Percent change in 2nd quarter mortality rate by age group, 2019–20 
Age 1 to 4:   -12.9%
Age 5 to 14:   -0.7%
Age 15 to 24: 21.4%
Age 25 to 34: 30.1%
Age 35 to 44: 29.3%
Age 45 to 54: 26.3%
Age 55 to 64: 20.6%
Age 65 to 74: 19.1%
Age 75 to 84: 17.4%
Age 85-plus:  19.4%

Children under age 15 were the only ones spared. Every other age group experienced a double-digit rise as Covid-19 deaths mounted in the spring of 2020. 

Source: National Center for Health Statistics, Vital Statistics Rapid Release, Mortality Dashboard

Wednesday, January 13, 2021

"Unprecedented Demographic Stagnation"

You don't have to wait for 2020 census results to know the big trends of the past decade. That's because demographer William H. Frey of the Brookings Institution has revealed the biggies in a recent report. According to Frey, this is what the 2020 census will show...

1. "Unprecedented stagnation in population growth," says Frey. The 2010s are likely to have been the decade with the slowest population growth in U.S. history. Until the 2010s, the U.S. was one of the fastest growing countries in the industrialized world.

2. Ongoing decline in geographic mobility. The annual mobility rate has been falling through most of the 2010s, reaching an all-time low of 9.3 percent in 2019–20. While the coronavirus pandemic may boost mobility temporarily, Frey thinks it will then resume its long-term decline.

3. The continued aging of the population, thanks to the Baby-Boom generation. 

4. "A first-time decline in the nation's white population," Frey predicts for the 2010s, largely due to the fact that whites are older than other race groups. "This means that other racial and ethnic groups are responsible for generating overall population growth," says Frey.

5. Great diversity in the Millennial and younger generations compared to Boomers and older Americans. "The generational divide in diversity...has impacted politics in ways that are sometimes divisive," Frey notes.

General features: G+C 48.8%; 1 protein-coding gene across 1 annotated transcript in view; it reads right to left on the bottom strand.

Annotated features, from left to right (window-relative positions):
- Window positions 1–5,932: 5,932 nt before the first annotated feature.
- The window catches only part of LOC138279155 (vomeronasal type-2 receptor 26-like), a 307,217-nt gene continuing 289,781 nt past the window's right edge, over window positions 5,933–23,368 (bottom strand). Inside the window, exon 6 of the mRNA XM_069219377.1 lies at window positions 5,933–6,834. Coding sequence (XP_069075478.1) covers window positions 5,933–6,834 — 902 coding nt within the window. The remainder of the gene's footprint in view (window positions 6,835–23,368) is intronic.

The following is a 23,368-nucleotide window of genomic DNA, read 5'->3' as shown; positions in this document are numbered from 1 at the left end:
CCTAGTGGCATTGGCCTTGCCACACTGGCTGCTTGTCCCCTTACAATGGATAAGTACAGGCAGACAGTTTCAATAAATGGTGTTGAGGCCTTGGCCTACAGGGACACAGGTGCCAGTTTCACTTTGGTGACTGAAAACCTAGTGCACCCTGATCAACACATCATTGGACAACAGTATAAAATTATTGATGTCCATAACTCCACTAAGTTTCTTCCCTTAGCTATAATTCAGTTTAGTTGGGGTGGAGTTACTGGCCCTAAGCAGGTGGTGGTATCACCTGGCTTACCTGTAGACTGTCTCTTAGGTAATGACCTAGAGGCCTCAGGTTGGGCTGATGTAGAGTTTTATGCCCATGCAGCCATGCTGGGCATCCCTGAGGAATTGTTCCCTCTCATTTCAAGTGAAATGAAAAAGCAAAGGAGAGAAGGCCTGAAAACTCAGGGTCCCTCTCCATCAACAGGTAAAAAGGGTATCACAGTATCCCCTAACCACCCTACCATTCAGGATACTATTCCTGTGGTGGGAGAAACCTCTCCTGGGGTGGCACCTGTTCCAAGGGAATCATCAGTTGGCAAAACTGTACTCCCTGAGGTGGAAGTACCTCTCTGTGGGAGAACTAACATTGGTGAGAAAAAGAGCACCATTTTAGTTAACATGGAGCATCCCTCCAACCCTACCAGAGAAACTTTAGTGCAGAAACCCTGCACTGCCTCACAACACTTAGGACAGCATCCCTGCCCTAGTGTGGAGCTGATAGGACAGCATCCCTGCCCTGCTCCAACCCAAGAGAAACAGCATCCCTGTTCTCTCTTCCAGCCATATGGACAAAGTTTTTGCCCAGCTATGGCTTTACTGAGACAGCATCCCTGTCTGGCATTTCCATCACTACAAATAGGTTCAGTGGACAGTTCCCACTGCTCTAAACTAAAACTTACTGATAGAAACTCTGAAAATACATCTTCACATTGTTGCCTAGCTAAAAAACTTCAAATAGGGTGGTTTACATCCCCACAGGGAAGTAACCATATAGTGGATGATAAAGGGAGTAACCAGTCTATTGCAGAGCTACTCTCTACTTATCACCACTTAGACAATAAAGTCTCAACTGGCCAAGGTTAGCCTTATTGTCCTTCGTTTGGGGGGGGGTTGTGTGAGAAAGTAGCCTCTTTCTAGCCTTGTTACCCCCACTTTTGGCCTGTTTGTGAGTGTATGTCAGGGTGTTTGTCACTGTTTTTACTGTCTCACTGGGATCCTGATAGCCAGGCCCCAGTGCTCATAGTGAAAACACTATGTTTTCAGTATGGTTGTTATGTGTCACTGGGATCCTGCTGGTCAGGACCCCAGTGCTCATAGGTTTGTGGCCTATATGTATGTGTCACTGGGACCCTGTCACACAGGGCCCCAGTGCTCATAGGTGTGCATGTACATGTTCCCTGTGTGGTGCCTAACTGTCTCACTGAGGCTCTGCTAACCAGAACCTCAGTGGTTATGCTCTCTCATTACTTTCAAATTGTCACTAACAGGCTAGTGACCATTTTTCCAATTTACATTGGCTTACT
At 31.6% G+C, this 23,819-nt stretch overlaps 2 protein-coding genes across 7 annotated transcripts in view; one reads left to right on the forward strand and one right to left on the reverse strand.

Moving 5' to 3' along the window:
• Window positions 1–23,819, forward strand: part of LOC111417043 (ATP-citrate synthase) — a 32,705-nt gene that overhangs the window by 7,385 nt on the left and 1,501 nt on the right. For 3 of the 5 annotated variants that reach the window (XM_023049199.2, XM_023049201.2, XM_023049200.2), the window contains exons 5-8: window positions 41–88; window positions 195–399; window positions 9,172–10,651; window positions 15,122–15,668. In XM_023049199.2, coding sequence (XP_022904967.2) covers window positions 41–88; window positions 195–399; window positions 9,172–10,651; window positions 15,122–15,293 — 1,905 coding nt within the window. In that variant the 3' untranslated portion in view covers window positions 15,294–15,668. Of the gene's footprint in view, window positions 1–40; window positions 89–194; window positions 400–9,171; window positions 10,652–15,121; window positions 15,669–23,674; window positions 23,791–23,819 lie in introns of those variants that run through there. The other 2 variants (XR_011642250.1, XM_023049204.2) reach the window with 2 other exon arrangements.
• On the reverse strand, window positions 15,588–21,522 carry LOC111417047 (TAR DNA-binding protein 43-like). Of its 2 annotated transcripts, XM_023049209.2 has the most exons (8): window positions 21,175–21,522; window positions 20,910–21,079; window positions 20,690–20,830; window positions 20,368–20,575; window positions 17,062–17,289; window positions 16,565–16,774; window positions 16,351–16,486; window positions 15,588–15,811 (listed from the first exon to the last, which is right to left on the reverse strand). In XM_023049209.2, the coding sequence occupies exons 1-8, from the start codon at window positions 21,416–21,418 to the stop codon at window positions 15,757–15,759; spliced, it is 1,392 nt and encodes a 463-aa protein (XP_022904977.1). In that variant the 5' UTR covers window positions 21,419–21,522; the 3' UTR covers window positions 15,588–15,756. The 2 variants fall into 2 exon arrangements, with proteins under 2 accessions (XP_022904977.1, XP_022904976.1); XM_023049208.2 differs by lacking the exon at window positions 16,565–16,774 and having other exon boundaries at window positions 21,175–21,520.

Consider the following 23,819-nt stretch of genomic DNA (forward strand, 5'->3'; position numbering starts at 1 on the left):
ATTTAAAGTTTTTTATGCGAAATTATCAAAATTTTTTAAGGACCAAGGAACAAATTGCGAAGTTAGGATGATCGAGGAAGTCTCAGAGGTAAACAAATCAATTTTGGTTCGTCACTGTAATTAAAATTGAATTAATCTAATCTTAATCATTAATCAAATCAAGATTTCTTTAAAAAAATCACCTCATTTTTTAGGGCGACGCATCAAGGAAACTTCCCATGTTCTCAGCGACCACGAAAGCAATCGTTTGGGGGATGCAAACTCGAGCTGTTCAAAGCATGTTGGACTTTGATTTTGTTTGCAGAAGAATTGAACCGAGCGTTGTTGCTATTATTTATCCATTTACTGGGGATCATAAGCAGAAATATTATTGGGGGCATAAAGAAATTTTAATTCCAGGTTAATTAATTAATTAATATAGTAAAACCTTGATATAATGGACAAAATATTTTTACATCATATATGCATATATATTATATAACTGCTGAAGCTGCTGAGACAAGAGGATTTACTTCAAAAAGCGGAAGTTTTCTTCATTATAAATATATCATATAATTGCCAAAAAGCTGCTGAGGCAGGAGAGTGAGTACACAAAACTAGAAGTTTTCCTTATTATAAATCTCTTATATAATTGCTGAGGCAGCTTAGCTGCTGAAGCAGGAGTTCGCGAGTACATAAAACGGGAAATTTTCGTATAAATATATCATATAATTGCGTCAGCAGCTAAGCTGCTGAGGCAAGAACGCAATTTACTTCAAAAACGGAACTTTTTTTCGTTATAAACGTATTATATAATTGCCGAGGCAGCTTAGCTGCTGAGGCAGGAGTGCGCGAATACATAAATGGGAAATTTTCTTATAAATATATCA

The biggest trend to be revealed by the 2020 census, according to Frey, is this: the nation is in the midst of unprecedented demographic stagnation. One way to break out of the stagnation is to increase immigration, he says. "Given our rapidly aging native-born population, immigration will ensure growth—especially among the critical youth and labor force populations."

Source: Brookings, What the 2020 Census Will Reveal about America; Stagnating Growth, an Aging Population, and Youthful Diversity

Tuesday, January 12, 2021

Houston, We Have a Problem

"Because things have gotten so far off track in this country, we need a leader who is willing to break some rules if that's what it takes to set things right." Do you agree or disagree? 

A substantial 44 percent of Americans "mostly" or "completely" agree with the statement, according to PRRI's 2020 American Values Survey. The survey was fielded last September, well before the January 6 Trump insurrection. Here is the percentage who agree by political affiliation...

We need a leader who is willing to break some rules if that's what it takes to set things right (percent mostly/completely agreeing)
57% of Republicans
43% of independents
36% of Democrats

With so many Americans willing to take a wrecking ball to law and order, the Trump insurrection was inevitable.

Monday, January 11, 2021

31% Expect to Lose Employment Income Soon

The coronavirus pandemic is getting worse. Daily new cases, hospitalizations, and deaths are at all-time highs. The vaccine rollout is fatally slow. Cold weather and the winter surge has driven the public back into hiding. It should have come as no surprise, then, that nonfarm payroll employment fell by 140,000 in December, according to the Bureau of Labor Statistics. This is the first decline in payroll employment since April. 

It also should come as no surprise that a growing share of the public expects to lose employment income in the next four weeks (personally, or someone in their household). Thirty-one percent of Americans aged 18 or older have been telling the Census Bureau since mid-November that they expect to lose employment income soon, according to the Household Pulse Survey fielded December 9-21. The December job numbers prove them right.

Expect self or household member to lose employment income in next 4 weeks
Nov 11-Dec 21: 31% 
Sept 30-Oct 26: 24% (low)
April 23-May 5: 39% (high)

Source: Demo Memo analysis of the Census Bureau's Household Pulse Survey

Thursday, January 07, 2021

Record Low Household Growth in 2010s

The number of households in the United States grew by only 9.3 percent over the past 10 years—from 118 million in 2010 to 128 million in 2020. This is the slowest household growth on record, capped off by the first ever annual decline in households between 2019 and 2020. 

Number of households, 2010 and 2020 (in 000s)
      2020    2010percent change
Total households       128,451       117,538         9.3%
With children under 18         33,464         35,218        -5.0

The number of households with children under age 18 fell by nearly 1.8 million during the decade. Behind the decline is the ongoing baby-bust, which is predicted to deepen as coronavirus further reduces births. 

Source: Census Bureau, Families & Living Arrangements